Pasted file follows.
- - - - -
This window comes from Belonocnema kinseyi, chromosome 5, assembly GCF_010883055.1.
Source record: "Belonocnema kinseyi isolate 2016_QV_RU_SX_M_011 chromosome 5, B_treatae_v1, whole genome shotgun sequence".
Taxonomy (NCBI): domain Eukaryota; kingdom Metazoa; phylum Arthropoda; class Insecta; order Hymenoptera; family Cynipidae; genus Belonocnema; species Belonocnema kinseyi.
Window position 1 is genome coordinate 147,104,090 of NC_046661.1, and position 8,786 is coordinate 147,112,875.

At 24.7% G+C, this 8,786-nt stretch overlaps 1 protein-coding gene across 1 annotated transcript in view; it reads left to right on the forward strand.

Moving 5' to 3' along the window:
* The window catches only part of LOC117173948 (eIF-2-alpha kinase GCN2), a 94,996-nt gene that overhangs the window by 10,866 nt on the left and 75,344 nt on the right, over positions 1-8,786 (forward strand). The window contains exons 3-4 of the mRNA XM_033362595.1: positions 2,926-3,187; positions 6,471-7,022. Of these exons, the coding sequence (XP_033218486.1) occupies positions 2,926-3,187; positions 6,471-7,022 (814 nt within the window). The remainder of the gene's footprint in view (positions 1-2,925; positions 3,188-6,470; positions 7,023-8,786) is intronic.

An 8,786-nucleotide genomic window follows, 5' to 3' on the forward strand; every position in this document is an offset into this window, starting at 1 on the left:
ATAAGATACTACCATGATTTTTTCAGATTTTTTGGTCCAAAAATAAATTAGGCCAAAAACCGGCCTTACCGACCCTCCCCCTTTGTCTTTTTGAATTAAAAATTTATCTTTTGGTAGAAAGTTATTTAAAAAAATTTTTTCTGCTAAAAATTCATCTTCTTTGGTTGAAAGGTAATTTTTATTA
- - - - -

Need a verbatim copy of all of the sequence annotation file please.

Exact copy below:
This window comes from Belonocnema kinseyi, chromosome 5, assembly GCF_010883055.1.
Source record: "Belonocnema kinseyi isolate 2016_QV_RU_SX_M_011 chromosome 5, B_treatae_v1, whole genome shotgun sequence".
Taxonomy (NCBI): domain Eukaryota; kingdom Metazoa; phylum Arthropoda; class Insecta; order Hymenoptera; family Cynipidae; genus Belonocnema; species Belonocnema kinseyi.
Window position 1 is genome coordinate 147,104,090 of NC_046661.1, and position 8,786 is coordinate 147,112,875.

At 24.7% G+C, this 8,786-nt stretch overlaps 1 protein-coding gene across 1 annotated transcript in view; it reads left to right on the forward strand.

Moving 5' to 3' along the window:
* The window catches only part of LOC117173948 (eIF-2-alpha kinase GCN2), a 94,996-nt gene that overhangs the window by 10,866 nt on the left and 75,344 nt on the right, over positions 1-8,786 (forward strand). The window contains exons 3-4 of the mRNA XM_033362595.1: positions 2,926-3,187; positions 6,471-7,022. Of these exons, the coding sequence (XP_033218486.1) occupies positions 2,926-3,187; positions 6,471-7,022 (814 nt within the window). The remainder of the gene's footprint in view (positions 1-2,925; positions 3,188-6,470; positions 7,023-8,786) is intronic.

An 8,786-nucleotide genomic window follows, 5' to 3' on the forward strand; every position in this document is an offset into this window, starting at 1 on the left:
ATAAGATACTACCATGATTTTTTCAGATTTTTTGGTCCAAAAATAAATTAGGCCAAAAACCGGCCTTACCGACCCTCCCCCTTTGTCTTTTTGAATTAAAAATTTATCTTTTGGTAGAAAGTTATTTAAAAAAATTTTTTCTGCTAAAAATTCATCTTCTTTGGTTGAAAGGTAATTTTTATTA